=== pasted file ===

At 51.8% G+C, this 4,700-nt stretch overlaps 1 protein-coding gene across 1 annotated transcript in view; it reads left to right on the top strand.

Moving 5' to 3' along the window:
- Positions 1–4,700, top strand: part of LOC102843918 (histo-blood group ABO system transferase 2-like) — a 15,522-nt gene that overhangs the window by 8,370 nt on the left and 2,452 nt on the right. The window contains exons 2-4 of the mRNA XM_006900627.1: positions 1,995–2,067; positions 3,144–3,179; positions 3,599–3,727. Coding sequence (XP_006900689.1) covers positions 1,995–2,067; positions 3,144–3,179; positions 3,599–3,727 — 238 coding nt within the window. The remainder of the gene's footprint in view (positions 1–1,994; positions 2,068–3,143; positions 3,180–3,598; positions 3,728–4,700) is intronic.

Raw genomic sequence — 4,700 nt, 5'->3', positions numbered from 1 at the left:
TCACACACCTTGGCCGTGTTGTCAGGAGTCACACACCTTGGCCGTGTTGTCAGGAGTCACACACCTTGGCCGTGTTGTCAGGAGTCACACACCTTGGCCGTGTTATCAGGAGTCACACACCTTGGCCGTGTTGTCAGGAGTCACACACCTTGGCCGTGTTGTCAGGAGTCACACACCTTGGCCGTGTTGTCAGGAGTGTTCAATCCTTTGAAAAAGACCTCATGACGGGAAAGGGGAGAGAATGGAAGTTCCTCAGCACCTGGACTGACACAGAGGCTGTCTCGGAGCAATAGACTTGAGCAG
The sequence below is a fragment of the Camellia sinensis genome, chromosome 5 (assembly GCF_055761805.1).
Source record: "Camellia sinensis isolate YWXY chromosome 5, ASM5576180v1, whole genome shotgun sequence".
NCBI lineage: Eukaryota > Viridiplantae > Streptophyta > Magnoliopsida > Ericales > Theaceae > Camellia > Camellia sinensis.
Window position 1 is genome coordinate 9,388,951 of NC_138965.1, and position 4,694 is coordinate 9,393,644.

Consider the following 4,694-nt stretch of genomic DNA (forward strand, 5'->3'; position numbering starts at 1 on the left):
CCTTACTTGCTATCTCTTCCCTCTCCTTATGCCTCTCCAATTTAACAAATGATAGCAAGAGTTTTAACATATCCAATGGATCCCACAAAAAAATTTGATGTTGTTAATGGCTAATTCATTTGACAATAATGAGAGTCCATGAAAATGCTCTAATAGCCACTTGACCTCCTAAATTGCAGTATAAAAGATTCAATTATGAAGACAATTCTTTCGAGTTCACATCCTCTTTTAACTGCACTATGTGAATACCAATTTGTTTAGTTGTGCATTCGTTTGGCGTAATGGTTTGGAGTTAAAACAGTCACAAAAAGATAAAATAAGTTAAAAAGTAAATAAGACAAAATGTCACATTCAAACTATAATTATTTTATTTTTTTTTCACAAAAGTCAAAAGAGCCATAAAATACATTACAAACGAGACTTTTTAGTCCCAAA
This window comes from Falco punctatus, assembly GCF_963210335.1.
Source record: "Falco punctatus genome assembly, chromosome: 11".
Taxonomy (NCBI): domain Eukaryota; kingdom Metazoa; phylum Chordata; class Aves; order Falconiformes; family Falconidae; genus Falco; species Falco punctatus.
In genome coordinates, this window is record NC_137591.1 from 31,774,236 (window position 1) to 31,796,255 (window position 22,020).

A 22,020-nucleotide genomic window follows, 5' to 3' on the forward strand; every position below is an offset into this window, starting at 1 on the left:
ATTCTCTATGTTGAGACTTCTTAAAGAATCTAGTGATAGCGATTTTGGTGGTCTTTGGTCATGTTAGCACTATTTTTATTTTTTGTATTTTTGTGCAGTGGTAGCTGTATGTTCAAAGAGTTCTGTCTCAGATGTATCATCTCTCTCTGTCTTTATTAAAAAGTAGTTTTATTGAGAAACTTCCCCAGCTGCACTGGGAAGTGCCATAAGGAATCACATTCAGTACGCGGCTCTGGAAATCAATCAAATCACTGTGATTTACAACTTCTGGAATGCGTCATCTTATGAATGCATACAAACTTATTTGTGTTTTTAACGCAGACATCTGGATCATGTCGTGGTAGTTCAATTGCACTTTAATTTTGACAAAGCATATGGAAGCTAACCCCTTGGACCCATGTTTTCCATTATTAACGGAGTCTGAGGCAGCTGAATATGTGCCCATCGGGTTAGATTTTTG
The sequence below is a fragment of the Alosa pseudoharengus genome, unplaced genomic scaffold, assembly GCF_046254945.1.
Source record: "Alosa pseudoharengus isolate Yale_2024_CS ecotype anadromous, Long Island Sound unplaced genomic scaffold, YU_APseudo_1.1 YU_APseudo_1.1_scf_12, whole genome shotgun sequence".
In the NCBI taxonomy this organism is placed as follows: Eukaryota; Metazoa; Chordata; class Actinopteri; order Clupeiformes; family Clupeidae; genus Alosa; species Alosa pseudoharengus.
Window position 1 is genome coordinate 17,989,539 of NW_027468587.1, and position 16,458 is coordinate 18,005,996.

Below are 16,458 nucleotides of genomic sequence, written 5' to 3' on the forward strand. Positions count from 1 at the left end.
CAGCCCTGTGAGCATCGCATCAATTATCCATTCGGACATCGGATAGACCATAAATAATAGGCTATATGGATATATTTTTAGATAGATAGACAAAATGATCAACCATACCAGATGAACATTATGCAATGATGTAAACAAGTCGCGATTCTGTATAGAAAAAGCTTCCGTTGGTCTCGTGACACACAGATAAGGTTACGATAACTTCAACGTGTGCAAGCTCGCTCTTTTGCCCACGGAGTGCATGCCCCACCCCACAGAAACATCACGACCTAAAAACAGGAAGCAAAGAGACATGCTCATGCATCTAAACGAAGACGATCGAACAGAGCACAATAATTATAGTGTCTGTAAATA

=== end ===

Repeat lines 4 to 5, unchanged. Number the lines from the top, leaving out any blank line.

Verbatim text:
Raw genomic sequence — 4,700 nt, 5'->3', positions numbered from 1 at the left:
TCACACACCTTGGCCGTGTTGTCAGGAGTCACACACCTTGGCCGTGTTGTCAGGAGTCACACACCTTGGCCGTGTTGTCAGGAGTCACACACCTTGGCCGTGTTATCAGGAGTCACACACCTTGGCCGTGTTGTCAGGAGTCACACACCTTGGCCGTGTTGTCAGGAGTCACACACCTTGGCCGTGTTGTCAGGAGTGTTCAATCCTTTGAAAAAGACCTCATGACGGGAAAGGGGAGAGAATGGAAGTTCCTCAGCACCTGGACTGACACAGAGGCTGTCTCGGAGCAATAGACTTGAGCAG